UN Secretary-General Antonio Guterres said here on Wednesday that the US travel ban imposed on refugees and immigrants from seven Middle East and North African countries "is not the way to best protect the US or any other country," voicing his hope that "this measure should be removed sooner rather than later".
UN Secretary-General Antonio Guterres said here on Wednesday that the US travel ban imposed on refugees and immigrants from seven Middle East and North African countries “is not the way to best protect the US or any other country,” voicing his hope that “this measure should be removed sooner rather than later”. The secretary-general made the remarks in response to a question as he was briefing reporters here on his travel to Ethiopia, where he attended an African Union summit, Xinhua reported.
In the Ethiopian capital of Addis Ababa on Monday, Guterres commended African countries for opening their borders to refugees and people fleeing violence while other parts of the world, including the developed West, close boundaries and build walls.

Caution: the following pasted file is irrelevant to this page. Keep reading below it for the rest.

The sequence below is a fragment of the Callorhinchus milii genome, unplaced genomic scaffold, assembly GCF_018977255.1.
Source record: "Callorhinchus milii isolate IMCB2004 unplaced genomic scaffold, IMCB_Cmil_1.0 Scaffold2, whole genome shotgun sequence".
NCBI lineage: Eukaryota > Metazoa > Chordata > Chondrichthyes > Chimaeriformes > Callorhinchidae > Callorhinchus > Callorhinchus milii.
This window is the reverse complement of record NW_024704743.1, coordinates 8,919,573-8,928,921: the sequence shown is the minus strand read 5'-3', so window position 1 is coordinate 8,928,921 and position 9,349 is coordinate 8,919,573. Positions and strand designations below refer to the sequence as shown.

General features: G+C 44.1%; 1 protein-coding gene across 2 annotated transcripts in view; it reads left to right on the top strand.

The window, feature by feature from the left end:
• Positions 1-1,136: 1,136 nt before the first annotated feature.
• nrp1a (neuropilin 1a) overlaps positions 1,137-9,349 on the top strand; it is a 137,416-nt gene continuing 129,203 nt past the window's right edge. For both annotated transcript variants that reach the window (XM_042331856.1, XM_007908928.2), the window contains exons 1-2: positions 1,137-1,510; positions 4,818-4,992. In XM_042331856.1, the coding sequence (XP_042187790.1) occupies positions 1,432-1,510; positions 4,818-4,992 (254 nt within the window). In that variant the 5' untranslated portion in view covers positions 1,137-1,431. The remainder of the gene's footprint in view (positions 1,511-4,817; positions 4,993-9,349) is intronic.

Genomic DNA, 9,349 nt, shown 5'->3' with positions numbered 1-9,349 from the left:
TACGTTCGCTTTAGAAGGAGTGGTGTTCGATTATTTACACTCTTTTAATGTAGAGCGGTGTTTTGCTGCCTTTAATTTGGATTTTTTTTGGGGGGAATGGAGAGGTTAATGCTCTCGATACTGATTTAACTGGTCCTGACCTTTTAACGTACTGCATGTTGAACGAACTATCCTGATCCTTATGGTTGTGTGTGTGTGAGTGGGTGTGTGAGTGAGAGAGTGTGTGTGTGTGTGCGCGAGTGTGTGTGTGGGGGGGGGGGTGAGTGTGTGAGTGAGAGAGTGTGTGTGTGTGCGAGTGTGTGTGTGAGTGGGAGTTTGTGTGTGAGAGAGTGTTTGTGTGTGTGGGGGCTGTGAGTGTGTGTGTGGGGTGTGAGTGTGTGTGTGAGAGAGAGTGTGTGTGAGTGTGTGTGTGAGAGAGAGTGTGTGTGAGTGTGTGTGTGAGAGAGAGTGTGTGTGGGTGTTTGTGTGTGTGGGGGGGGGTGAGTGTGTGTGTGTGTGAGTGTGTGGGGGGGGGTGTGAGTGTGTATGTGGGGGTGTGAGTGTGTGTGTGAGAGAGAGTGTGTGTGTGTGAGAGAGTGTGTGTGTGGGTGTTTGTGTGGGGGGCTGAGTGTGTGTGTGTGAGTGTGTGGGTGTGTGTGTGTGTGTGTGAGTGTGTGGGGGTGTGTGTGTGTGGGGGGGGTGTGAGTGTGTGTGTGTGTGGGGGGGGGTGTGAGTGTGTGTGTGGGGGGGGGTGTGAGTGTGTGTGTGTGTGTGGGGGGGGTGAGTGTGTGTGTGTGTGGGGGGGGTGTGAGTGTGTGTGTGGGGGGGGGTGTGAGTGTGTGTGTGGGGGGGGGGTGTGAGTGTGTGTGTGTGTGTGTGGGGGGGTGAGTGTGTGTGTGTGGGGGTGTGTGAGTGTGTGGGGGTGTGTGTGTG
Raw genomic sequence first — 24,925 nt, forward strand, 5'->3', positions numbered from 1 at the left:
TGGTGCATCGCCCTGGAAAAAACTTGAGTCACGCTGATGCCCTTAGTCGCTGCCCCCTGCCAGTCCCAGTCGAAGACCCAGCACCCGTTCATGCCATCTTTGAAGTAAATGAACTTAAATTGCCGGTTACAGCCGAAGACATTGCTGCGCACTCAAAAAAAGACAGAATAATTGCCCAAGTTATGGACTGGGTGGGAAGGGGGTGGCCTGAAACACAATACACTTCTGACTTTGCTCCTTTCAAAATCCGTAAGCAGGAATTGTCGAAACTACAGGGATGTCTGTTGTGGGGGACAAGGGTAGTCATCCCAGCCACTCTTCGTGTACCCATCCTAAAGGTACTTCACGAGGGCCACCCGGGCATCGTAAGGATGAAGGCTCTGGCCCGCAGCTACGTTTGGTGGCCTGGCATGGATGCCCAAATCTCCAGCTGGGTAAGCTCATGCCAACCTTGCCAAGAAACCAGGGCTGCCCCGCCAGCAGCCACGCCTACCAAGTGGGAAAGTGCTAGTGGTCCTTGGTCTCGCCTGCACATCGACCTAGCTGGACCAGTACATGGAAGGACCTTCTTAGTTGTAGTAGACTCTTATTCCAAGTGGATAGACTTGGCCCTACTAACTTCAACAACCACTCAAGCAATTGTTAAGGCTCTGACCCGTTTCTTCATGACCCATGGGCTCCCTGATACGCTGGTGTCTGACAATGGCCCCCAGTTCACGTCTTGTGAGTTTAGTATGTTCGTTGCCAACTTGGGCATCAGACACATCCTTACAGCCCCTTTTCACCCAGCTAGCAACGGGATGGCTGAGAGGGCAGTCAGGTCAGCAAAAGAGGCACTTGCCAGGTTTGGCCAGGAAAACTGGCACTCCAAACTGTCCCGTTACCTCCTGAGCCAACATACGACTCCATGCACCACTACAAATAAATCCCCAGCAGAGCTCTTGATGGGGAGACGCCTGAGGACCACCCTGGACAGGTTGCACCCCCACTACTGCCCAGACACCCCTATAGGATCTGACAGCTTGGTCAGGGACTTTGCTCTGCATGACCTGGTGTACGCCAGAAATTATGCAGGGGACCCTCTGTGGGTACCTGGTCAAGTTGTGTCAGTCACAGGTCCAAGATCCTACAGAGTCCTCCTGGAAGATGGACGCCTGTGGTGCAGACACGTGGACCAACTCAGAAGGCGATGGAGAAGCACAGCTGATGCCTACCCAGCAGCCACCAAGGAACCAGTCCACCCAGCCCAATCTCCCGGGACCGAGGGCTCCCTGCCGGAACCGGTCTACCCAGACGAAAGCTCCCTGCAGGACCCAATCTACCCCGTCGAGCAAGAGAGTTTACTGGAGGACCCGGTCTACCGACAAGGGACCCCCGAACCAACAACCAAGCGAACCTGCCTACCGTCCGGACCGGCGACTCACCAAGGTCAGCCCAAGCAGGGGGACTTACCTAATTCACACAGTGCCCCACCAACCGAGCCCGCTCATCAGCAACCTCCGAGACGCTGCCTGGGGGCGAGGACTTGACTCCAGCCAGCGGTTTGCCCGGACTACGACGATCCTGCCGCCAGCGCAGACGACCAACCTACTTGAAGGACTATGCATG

“In my opinion, this is not the way to best protect the US or any other country in relation to the serious concerns that existed about the possibility of terrorist infiltration,” he said. “I don’t think this is the effective way to do so.”
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“What was lacking was a capacity to have a comprehensive approach to the problem,” he said of the US ban, adding that it is very important to review “the very dramatic situations the refugees are facing when they have no chance to reach protection.”
“And I think this measure should be removed sooner, rather than later,” the UN chief said.
On Tuesday, the secretary-general issued a statement via his spokesman, saying that refugees fleeing conflict and persecution are entitled to protection, and he expressed concern at decisions around the world that have undermined the integrity of the international refugee protection regime.
“Refugees fleeing conflict and persecution are finding more and more borders closed and increasingly restricted access to the protection they need and are entitled to receive, according to international refugee law,” the statement said.
Under the executive order signed by President Donald Trump last Friday, refugees from all over the world will be denied US entry for 120 days while all immigration from so-called “countries with terrorism concerns” will be suspended for 90 days. The countries included in the ban are Iraq, Syria, Iran, Sudan, Libya, Somalia and Yemen.